posted by Fizz at 1:05 PM - 43 comments

Fear of the state, fear of home: To be black and queer in America

Living in my truth as a black queer person comes with the understanding that I may also be quickening my death. I was sold a false narrative. I was told “it gets better,” as if becoming an adult would change the years of ridicule I had endured my entire life, and introduce me to a world that would be fully accepting of my gender and sex identity. At 32, I now know that I take my life in my hands when I dress a certain way, or have mannerisms not accepted by a masculine-centered society.
posted by stillmoving at 12:21 PM - 18 comments

You Call. We Sing!

Dial-A-Carol at the University of Illinois Dial-a-Carol is the longest running tradition in University Housing (57 years - but who's counting?) The idea is quite simple. For one week only, anyone from anywhere can call us round the clock and request any holiday tune, and we'll do our best to sing it over the phone. The best part? It's completely FREE! 24/7 from December 14 until December 20, 2017. [more inside]
posted by ThePinkSuperhero at 11:28 AM - 18 comments

You Know You Want To Believe

The Pentagon’s Secret Search for UFOs [Politico] Glowing Auras and ‘Black Money’: The Pentagon’s Mysterious U.F.O. Program [NYT] 2 Navy Airmen and an Object That ‘Accelerated Like Nothing I’ve Ever Seen’ [NYT]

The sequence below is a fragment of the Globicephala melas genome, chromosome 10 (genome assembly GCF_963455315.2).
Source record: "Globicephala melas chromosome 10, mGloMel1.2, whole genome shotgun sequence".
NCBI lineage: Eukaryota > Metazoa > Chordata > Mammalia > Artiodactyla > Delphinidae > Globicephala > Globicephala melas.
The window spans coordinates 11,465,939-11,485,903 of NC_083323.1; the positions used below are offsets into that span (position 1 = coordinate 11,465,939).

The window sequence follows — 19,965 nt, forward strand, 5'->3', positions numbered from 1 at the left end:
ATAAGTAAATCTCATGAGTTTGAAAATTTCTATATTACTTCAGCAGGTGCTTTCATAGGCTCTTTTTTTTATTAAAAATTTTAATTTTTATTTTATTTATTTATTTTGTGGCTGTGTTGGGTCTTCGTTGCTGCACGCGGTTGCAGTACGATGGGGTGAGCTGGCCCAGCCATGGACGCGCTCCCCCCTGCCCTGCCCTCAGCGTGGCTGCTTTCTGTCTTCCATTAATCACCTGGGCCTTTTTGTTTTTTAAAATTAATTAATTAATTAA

posted by chavenet at 11:23 AM - 23 comments

practical and tactical

Leafy Neckdowns: Cornstarch, Water & Leaves Reshape Unsafe Intersection. Like the snowy neckdowns, or 'sneckdowns' of years past, light, quick and cheap elements are used to shape public space. [more inside]
posted by the man of twists and turns at 11:15 AM - 11 comments

I want to get those stories recognized

Stories from a real (imaginary giant animal) community: in which Boozy Badger (previously, also) was in a car accident that shattered his hip and he's convalescing and he's had furries giving him and his family unexpected support, and so he poses the topic on twitter, Tell me about a time the furries reached out and helped you. I want to get those stories recognized.
posted by hippybear at 11:07 AM - 6 comments

Sweetness! Utah, Letter to The Editor Salt Lake Tribune

A Blanche Dubois moment....the kindness of strangers. We all have moments, especially if we have small children, when the only solitude might just be a trip to the store, while everyone else is safe and engaged. Then in the privacy of the family car we might be the person we have always been, the person just learning to drive, a new college grad out for a ride, realizing what took you to this moment, also comes with the full weight of all you carry and Stopping by the Store on a Snowy Evening is not quite the moment Robert Frost described.
posted by Oyéah at 10:09 AM - 3 comments

Women Composer Database

Women Composer Database In an era where the music of women composers continue to be underrepresented and programmed too infrequently, this is such a great resource for discovering the music of women composers, both living and dead. [more inside]
posted by bkpiano at 9:12 AM - 9 comments

Merry Christmas!

Danish boy choir sings Christmas carol angelically, and a second time with a kick.
posted by growabrain at 9:12 AM - 11 comments